PLANS to convert a village’s former Georgian coach house and groom accommodation into a holiday let have been rejected by Somerset Council planners even though they had no objections in principal.

The two-storey building stands in the grounds of the The Old Rectory, Huish Champflower, near Wiveliscombe, which is being ‘restored to its former glory’.

Mr and Mrs P. Everson wanted to convert the coach house property to a five-bedroom holiday let, including a ground floor disabled access bedroom.

Planning officer Russell Williams accepted a holiday let would not unduly harm the vitality or viability of neighbouring communities and would support tourism offerings in the locality.

An outbuilding at the Coach House, Huish Champflower, which would be demolished to provide disability vehicle access and parking for a proposed holiday let.
An outbuilding at the Coach House, Huish Champflower, which would be demolished to provide disability vehicle access and parking for a proposed holiday let. PHOTO: Architectural Design Solutions. ( )

But Mr Williams said the scheme failed to mitigate for phosphate emissions which would drain onto the Somerset Levels and harm wildlife and therefore had to be refused.

Planning agent Andy Pugh, of Architectural Design Solutions, Wells, said Mr and Mrs Everson bought The Old Rectory about five years ago but the previous owner kept the coach house and a walled garden and about eight acres of land.

However, the couple were able to purchase the building and associated land in 2022 to reinstate the full estate.

They had since carried out extensive renovation and completed previous restoration and extension works which had been started by the former owner.

The renovations included reinstating the existing ponds and waterways within the grounds, repairing, renovating, and bringing existing sluices back to working order to control the water running through the site.

Mr Pugh said the waterways reinstatement had resulted in a dramatic increase in insects such as damselflies and dragonflies, water striders, and mayflies, and also in mosquitoes and midges, which in turn had seen a rise in the numbers of bats.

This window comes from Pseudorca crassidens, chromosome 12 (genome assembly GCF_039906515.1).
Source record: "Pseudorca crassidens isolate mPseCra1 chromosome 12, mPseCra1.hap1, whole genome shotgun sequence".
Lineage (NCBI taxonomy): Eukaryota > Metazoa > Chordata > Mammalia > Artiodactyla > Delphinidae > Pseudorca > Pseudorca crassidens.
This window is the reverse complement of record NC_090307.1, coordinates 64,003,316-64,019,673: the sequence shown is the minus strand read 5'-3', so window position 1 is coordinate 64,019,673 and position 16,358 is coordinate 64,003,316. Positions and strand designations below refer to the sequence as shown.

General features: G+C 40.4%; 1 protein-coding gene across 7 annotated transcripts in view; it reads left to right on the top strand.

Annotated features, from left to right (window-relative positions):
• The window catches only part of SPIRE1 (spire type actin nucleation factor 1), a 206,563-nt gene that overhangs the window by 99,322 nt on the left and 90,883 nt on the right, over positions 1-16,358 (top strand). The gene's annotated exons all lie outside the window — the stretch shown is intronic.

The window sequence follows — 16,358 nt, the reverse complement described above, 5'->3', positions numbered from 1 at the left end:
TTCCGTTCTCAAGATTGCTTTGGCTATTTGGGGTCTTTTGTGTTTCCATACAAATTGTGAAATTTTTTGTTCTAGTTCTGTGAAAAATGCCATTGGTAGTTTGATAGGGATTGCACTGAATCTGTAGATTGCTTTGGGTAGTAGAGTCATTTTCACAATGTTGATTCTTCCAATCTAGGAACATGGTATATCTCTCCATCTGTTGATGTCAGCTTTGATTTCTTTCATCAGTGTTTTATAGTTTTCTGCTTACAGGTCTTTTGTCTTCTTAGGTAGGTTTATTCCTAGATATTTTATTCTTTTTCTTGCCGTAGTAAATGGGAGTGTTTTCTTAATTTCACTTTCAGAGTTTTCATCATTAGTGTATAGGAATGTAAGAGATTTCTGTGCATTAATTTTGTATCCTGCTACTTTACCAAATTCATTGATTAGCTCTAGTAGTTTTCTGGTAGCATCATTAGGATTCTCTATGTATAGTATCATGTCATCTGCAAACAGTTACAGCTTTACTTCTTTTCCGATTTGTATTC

He said: “Now that this Coach House is back in the ownership of the applicants it is their intention to carry out the conversion works into a specialist self-contained holiday let.”

Mr Pugh said it would be restored back to its original standing set against the recently renovated Old Rectory with an extension for a large communal dining space, and rebuilding of an existing lean-to extension to form a designated accessible wheelchair user bedroom.

A partial rebuild of the rear attached outbuilding would include a roof terrace and remodelling of the existing structure.

Mr Pugh said: “The clients’ unique selling point is that this holiday accommodation will provide a flexible multi-functional use whereas this could be let out to a family with elderly relatives or a disabled family member, large family groups. or groups coming to the area for outdoor pursuits and providing an ideal location for access to the surrounding areas and Exmoor.”

He said there had been two previous planning approvals for the Coach House, one to convert it to a single dwelling, and one to turn it into holiday accommodation. Mfr Pugh said although those applications pre-dated Natural England’s moratorium on new residential approvals because of the harm caused by phosphates, he considered they were a precedent for the current plans.